- Negotiations for NFL broadcast rights are expected to heat up as soon as the league's collective bargaining agreement is completed.
- Traditional media players Disney, Comcast, ViacomCBS and Fox -- the current owners of NFL rights -- are all once again the favorites to retain football broadcast rights for the remainder of the decade.
- Amazon or another streaming service, such as ESPN+ or YouTube TV, could buy Sunday Ticket rights away from AT&T's DirecTV, though it remains unclear if the league will negotiate that at the same time as its broadcast packages.
NFL owners and the NFL Players Association are likely nearing a collective bargaining agreement after owners approved the terms Thursday. Media companies and the NFL have been waiting for the CBA's approval before negotiating new broadcast rights for NFL games, which are locked up until 2022.
The results will have a major impact on traditional media as millions of Americans cut the cord on pay-TV each year. Owning live football games is crucial for networks like ESPN to charge expensive affiliate fees to pay-TV distributors, and for Fox and CBS to remain viable against deeper-pocketed competitors like Disney and Comcast.
The NFL knows this, and is expected to jack up renewal rates on all of its major broadcast packages -- Thursday night, Sunday afternoon, Sunday night and Monday night, according to people familiar with the matter who asked not to speak publicly because negotiations are private.
Rates on Sunday afternoon games may double, jumping from $1 billion annually to $2 billion annually. ESPN pays $2 billion annually for Monday Night Football and may need to pay $3 billion to keep the package, two of the people said. Renewals will likely be seven or eight-year deals, the people said.
While Amazon, Apple, Netflix and Google may be the barbarians at the gate looking to disrupt traditional media, the NFL probably isn't ready to sell exclusive rights to streamers, according to people familiar the matter. Instead, the current players -- Disney (which owns both ESPN and ABC), Comcast (which owns NBC), ViacomCBS (which owns CBS) and Fox -- will probably just pay the league a lot more money for what they already have. The NFL is comfortable with existing relationships and isn't eager to rock the boat on a product that has seen ratings rise the last two years even as almost all other shows on traditional TV have fallen.
Live sports is "the most important Jenga block holding up the entire legacy media ecosystem," according to LightShed media analyst Rich Greenfield. In other words, the traditional players need to win renewal.
Technology companies like Amazon may buy digital-simulcast packages like they have for the last few years -- streaming games to a global audience as they're simultaneously broadcast on network TV in the U.S. -- as well as new, smaller packages carved out by the NFL.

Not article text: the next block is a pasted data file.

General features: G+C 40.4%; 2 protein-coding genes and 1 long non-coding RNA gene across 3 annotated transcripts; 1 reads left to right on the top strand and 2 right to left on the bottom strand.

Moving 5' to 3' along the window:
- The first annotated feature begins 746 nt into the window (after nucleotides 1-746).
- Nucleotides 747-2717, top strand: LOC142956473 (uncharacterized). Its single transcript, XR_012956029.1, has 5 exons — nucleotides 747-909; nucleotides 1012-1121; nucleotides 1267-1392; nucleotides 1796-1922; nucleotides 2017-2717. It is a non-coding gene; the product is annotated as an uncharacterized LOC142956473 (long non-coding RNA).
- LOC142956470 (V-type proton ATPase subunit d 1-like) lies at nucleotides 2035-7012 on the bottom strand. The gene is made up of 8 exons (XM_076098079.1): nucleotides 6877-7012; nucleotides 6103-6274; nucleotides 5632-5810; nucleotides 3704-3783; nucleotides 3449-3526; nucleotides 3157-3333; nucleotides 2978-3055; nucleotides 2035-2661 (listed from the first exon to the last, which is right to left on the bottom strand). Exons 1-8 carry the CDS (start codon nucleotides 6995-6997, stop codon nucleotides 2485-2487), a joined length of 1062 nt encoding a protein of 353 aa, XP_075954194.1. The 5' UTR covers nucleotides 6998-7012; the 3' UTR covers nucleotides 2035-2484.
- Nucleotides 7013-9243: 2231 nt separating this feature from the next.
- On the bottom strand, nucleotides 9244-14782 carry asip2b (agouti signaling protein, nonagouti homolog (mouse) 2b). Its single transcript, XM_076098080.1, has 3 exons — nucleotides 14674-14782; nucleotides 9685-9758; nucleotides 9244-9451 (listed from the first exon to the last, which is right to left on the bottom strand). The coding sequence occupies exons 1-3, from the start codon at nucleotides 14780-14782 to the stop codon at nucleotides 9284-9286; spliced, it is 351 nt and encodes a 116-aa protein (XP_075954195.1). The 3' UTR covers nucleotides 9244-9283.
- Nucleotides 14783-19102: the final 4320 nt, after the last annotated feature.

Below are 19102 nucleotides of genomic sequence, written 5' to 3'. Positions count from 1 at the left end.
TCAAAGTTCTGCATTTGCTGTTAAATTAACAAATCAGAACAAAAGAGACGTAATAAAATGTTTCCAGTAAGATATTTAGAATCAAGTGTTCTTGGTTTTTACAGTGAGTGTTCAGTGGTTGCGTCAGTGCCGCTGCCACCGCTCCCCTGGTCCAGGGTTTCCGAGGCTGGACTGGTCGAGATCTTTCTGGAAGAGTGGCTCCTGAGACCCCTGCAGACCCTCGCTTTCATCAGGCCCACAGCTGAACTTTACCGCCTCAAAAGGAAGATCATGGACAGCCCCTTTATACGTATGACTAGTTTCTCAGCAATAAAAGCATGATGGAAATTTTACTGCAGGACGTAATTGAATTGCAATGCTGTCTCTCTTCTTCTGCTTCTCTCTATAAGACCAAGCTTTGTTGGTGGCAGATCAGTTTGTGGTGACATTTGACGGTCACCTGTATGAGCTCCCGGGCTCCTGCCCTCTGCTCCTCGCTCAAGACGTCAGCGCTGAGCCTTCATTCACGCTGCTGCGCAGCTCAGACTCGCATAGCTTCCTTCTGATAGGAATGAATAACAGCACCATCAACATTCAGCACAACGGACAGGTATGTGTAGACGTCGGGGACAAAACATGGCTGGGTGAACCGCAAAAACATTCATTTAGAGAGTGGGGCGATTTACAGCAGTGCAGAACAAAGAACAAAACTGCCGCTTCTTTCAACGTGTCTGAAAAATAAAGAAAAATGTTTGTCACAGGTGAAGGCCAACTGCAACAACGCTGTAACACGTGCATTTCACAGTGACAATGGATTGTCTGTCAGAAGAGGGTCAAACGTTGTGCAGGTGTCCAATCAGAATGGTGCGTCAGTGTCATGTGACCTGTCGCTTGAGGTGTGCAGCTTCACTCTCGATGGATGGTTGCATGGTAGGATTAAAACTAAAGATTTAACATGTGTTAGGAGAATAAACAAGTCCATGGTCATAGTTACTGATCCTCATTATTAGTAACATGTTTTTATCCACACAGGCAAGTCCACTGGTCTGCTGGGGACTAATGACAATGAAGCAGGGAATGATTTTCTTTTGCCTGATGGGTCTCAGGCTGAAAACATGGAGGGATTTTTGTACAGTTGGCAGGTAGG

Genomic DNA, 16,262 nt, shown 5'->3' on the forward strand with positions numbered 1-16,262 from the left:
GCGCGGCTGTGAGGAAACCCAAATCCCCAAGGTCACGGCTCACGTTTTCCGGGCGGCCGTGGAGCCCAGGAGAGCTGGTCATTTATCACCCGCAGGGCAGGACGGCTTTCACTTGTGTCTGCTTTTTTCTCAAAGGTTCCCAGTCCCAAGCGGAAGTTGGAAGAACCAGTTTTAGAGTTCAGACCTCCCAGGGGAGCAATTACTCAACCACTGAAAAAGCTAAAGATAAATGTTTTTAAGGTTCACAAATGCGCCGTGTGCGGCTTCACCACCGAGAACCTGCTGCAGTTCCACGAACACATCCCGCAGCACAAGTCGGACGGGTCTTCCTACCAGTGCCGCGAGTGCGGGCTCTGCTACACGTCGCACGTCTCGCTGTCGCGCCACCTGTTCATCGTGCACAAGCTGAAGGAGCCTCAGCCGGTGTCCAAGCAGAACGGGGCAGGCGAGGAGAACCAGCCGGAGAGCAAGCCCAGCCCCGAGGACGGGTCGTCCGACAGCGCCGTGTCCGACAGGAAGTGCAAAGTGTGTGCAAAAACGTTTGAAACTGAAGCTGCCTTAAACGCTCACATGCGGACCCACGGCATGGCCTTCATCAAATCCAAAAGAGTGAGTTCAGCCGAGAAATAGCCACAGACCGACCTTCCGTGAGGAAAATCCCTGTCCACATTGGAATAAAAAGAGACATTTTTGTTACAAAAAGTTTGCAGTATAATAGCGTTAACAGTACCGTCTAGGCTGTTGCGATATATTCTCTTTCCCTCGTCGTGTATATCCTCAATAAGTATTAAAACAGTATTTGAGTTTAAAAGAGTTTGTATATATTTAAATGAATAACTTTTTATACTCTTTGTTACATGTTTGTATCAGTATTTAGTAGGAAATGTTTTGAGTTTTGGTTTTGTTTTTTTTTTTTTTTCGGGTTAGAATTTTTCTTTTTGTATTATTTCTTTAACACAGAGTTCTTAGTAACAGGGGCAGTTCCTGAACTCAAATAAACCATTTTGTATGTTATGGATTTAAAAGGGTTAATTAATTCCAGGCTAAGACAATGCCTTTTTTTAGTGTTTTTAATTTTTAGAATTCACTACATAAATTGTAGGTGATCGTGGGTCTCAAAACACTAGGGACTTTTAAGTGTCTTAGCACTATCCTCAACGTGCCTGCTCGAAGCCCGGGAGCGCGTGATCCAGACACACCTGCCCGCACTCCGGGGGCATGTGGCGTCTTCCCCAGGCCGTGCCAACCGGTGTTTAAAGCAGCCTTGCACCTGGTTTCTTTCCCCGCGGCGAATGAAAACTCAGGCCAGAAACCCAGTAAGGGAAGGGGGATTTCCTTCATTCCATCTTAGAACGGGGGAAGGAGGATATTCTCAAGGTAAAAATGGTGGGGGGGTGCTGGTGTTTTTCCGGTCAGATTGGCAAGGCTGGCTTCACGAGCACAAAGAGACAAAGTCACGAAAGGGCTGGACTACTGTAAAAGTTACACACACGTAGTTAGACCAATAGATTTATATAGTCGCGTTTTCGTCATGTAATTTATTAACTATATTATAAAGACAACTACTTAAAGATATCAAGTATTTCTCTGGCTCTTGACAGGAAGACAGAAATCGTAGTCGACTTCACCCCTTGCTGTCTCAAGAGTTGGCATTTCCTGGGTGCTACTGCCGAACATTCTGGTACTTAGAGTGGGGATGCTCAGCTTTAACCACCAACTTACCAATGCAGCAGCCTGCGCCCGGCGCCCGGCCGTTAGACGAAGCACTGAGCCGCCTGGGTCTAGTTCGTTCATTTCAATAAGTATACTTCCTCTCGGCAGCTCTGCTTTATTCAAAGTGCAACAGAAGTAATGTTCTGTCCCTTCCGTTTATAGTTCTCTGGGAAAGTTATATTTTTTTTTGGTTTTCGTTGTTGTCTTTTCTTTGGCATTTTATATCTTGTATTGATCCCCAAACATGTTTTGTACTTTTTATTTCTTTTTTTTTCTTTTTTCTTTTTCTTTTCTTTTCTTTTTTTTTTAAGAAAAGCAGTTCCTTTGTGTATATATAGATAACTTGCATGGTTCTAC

If the league sticks with the status quo -- ViacomCBS and Fox owning Sunday afternoons, Comcast owning Sunday Night and Disney taking Monday Night -- traditional media will declare victory. Keeping the NFL (and preventing others from owning digital rights) will add enormous value to networks for future retransmission and affiliate fee negotiations while also propping up newer streaming products that may include live sports rights. (ViacomCBS already includes live NFL games in its CBS All Access streaming product.)
But those same media companies will also have to figure out how to to afford the NFL's increases with an ever-shrinking pool of pay-TV subscribers, which means fewer eyeballs for advertising and fewer subscribers from traditional pay-TV revenue.
If a company like ViacomCBS pays $2 billion a year for the NFL, it will likely lose money on the investment in the early years of the deal and will have to rely on a flourishing streaming business and other future monetization avenues (sports betting, etc.) to make up the difference. The NFL wants to maximize revenue but doesn't want to drive its media partners out of business, potentially making companies with smaller balance sheets (like Fox and ViacomCBS) more vulnerable to losing their rights deals.
The following is a breakdown of what's likely to come, according to people familiar with the companies involved and the NFL.
Disney is operating from a position of strength today, but has the most to lose as viewers shift to digital.
Its giant balance sheet, with an enterprise value of more than $300 billion, should allow the company to not only re-up Monday Night Football but potentially bid on a second package, whether that's competing against CBS for Sunday afternoon games or buying Sunday Ticket rights to out-of-market Sunday afternoon games for ESPN+. Disney is interested in potentially sharing or simulcasting Monday Night Football between ESPN and ABC, according to people familiar with the matter. It also wants ABC to be back in the playoff and Super Bowl rotation, two of the people said.